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Editorial: Russia should accept independent inquiry into massacre near Kyiv

Numerous corpses believed to belong to civilians have been found in Bucha on the outskirts of the Ukrainian capital Kyiv, after Russian troops withdrew from the town it once seized. It is likely that grave human rights violations took place there. The truth must be brought to light in an investigation.

    Journalists and others who entered the area following the Russian pullout from near Kyiv confirmed the bodies. Images of corpses lying on the streets were also posted on social media.

    The mayor of Bucha revealed that the bodies of 280 people had been buried, while Ukrainian judicial authorities said more than 400 civilians were killed. Observers say the actual damage is far more serious.

    The Ukrainian government claims that the civilian deaths are the result of a massacre by the Russian military. Japan, the United States and European countries are also condemning Russia over the findings.

    Meanwhile, Russia's Defense Ministry has denied that its troops have murdered civilians and counterargued that the photos and footage of the bodies were forged by the Ukrainian government for exposure to the Western media.

    During the Bosnian War, about 8,000 Muslims were killed in the 1995 Srebrenica massacre. Some point out that the civilian killings in Bucha may be the largest in Europe since then.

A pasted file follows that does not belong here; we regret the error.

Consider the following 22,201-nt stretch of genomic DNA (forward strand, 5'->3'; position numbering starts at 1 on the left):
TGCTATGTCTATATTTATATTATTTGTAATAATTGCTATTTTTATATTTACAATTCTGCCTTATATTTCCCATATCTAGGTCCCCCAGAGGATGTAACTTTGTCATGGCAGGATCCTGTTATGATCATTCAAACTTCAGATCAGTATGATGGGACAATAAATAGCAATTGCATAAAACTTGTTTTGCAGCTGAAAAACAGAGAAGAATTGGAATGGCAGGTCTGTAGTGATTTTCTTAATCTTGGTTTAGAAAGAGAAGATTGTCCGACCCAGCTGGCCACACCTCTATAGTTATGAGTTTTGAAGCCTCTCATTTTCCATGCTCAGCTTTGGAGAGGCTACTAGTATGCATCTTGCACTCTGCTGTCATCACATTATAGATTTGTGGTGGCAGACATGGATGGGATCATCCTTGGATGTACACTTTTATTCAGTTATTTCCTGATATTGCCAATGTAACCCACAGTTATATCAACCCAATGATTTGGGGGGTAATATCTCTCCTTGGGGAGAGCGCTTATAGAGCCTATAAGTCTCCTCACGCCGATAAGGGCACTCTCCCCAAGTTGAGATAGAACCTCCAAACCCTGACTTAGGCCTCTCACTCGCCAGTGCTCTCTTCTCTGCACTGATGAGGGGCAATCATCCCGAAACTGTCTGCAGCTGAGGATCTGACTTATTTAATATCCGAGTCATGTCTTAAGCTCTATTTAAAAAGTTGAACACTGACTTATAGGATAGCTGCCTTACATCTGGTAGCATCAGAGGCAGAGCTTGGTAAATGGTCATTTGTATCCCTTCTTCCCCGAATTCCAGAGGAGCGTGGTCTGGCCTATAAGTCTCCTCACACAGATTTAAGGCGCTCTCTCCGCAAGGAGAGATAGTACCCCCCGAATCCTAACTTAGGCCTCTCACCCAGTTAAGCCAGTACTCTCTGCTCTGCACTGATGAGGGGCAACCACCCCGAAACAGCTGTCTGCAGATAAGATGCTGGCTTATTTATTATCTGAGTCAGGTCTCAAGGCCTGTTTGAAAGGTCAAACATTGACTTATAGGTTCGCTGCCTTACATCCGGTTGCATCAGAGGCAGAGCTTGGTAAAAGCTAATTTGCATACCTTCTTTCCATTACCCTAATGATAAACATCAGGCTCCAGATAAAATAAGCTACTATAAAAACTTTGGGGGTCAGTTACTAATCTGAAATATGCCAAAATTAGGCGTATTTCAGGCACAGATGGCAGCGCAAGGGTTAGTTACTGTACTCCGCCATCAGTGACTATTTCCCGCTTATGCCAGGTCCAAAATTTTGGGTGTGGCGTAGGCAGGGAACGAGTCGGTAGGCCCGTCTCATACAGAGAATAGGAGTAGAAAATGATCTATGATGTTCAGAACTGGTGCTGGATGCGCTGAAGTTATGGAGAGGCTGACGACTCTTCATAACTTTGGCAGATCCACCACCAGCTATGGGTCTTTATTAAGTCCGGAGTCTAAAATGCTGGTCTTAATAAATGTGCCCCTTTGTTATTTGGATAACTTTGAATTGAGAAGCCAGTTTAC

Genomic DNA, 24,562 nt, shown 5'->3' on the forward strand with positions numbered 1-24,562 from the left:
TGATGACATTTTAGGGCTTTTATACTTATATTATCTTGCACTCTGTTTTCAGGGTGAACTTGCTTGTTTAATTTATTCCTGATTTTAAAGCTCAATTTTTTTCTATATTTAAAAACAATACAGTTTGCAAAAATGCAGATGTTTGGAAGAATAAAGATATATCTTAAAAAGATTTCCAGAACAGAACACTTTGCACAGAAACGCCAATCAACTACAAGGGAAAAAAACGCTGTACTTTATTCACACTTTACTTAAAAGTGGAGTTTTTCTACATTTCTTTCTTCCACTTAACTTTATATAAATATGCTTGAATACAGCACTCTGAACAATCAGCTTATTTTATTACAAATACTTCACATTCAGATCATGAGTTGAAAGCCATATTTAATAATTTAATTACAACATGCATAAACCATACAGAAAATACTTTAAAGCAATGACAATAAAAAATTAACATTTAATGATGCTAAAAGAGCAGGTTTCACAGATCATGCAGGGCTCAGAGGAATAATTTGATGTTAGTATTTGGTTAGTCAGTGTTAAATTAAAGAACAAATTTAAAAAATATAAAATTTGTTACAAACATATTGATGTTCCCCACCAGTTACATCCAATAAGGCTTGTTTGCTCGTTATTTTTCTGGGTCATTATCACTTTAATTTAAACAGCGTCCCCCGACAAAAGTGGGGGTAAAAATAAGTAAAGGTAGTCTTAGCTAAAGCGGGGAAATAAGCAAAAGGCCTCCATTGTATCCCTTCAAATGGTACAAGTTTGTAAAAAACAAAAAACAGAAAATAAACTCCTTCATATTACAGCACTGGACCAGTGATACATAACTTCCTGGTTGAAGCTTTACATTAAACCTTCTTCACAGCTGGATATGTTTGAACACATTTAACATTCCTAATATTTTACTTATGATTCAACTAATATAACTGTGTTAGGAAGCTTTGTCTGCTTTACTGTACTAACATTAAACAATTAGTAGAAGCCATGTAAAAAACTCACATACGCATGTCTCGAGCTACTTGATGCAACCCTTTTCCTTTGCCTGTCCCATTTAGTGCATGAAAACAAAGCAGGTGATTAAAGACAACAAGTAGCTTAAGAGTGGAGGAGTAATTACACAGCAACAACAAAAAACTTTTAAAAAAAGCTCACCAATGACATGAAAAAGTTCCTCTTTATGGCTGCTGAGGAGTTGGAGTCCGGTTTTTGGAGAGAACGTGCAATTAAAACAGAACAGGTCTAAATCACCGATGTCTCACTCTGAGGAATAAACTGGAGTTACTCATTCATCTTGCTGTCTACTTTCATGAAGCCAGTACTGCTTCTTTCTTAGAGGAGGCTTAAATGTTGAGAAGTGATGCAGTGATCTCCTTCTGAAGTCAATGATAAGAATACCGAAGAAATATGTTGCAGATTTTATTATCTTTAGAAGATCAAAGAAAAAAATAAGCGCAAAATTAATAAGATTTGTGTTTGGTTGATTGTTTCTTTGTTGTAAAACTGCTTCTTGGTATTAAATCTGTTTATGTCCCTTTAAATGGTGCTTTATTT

In the two world wars during the first half of the 20th century, countless civilians perished. Based on the painful lessons of wartime atrocities, the international community formed the Geneva Convention in 1949 to ensure civilians would not be targeted in wartime and that prisoners of war would be treated humanely.

    Nevertheless in Ukraine, a maternity hospital and a theater where children and others were taking shelter were bombed in Russian air raids. These brutalities apparently constitute war crimes. If it is further confirmed that mass killings of civilians in Bucha were systematically carried out, they may fall under "crimes against humanity."

    Ukrainian judicial authorities have expressed their intention to collect testimonials from residents and unravel the reality behind the Bucha massacre. An investigation conducted solely by one of the conflicting parties, however, may not be accepted by Russia due to its lack of objectivity.

    United Nations Secretary-General Antonio Guterres released a statement calling for an independent investigation into the findings to clarify where the accountability for the tragedy lies.

    If such atrocities continue unabated, the Geneva Convention could become a mere dead letter. If Moscow is denying killing civilians in Bucha, it must agree to a probe by an independent international organization and actively cooperate with it.

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